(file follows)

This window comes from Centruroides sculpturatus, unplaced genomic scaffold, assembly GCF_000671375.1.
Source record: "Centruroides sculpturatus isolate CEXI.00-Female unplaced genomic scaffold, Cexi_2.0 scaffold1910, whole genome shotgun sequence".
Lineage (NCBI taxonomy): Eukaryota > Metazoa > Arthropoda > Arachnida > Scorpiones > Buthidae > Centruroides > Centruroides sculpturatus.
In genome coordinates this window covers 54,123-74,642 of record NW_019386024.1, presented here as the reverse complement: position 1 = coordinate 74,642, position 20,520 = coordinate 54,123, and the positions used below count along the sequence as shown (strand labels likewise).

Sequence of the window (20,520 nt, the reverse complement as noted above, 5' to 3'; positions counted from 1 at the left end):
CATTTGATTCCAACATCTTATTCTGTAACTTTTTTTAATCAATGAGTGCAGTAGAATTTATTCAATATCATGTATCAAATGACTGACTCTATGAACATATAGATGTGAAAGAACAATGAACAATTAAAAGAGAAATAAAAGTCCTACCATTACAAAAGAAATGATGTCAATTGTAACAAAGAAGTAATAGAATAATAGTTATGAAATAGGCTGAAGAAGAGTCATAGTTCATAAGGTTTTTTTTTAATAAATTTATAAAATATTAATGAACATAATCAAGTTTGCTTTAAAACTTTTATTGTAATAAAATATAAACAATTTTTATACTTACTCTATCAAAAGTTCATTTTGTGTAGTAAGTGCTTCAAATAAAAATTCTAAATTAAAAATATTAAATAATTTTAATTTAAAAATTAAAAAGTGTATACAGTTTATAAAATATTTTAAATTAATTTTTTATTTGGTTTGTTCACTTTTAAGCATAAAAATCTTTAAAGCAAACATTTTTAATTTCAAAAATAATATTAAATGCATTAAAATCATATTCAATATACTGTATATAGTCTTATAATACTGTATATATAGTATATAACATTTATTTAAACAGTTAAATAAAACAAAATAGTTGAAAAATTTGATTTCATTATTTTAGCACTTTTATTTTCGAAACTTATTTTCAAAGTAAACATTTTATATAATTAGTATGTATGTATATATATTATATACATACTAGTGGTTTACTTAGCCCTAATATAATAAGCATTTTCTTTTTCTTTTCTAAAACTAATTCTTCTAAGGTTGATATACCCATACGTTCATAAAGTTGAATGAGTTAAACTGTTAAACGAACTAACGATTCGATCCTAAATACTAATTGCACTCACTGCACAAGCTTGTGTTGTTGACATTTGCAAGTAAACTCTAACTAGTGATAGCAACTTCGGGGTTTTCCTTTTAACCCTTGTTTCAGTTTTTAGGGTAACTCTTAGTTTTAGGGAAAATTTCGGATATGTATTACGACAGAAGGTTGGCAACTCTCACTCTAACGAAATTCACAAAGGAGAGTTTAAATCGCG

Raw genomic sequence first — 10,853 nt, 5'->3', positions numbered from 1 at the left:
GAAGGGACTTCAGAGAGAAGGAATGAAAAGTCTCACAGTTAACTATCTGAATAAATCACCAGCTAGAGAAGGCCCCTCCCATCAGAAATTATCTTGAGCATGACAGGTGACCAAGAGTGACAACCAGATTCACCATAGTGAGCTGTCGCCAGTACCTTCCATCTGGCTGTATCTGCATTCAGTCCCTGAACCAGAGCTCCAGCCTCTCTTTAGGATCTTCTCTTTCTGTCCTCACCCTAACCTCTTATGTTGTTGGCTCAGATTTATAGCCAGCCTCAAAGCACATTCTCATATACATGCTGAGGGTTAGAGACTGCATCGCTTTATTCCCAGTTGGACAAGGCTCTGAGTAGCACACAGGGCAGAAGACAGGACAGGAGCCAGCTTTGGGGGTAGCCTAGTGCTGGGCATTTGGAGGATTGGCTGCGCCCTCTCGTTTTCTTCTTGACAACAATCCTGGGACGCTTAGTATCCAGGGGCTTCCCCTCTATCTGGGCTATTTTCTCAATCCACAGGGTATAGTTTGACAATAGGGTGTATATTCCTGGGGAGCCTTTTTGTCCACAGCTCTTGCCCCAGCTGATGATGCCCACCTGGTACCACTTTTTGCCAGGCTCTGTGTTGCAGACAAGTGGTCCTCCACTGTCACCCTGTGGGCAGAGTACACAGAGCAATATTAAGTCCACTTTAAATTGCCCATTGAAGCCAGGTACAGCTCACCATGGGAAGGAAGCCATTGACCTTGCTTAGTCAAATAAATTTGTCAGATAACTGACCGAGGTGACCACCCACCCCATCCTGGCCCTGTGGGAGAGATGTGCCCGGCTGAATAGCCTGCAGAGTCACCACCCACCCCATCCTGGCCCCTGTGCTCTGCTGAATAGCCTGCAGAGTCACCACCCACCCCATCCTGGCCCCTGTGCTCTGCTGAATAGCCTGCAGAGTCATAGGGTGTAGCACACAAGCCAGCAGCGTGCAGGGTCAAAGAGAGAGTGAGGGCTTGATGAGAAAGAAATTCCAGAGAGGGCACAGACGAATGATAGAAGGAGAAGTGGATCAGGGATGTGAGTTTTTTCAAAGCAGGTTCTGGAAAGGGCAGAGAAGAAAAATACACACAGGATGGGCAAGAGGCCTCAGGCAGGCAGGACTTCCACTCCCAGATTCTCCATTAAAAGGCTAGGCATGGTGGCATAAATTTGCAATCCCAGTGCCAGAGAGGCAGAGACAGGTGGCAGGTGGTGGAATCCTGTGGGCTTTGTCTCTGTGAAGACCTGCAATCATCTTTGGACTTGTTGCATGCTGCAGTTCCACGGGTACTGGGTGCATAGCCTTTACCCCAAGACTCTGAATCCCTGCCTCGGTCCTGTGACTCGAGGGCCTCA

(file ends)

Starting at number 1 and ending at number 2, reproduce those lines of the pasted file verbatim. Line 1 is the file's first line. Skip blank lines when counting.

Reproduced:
This window comes from Centruroides sculpturatus, unplaced genomic scaffold, assembly GCF_000671375.1.
Source record: "Centruroides sculpturatus isolate CEXI.00-Female unplaced genomic scaffold, Cexi_2.0 scaffold1910, whole genome shotgun sequence".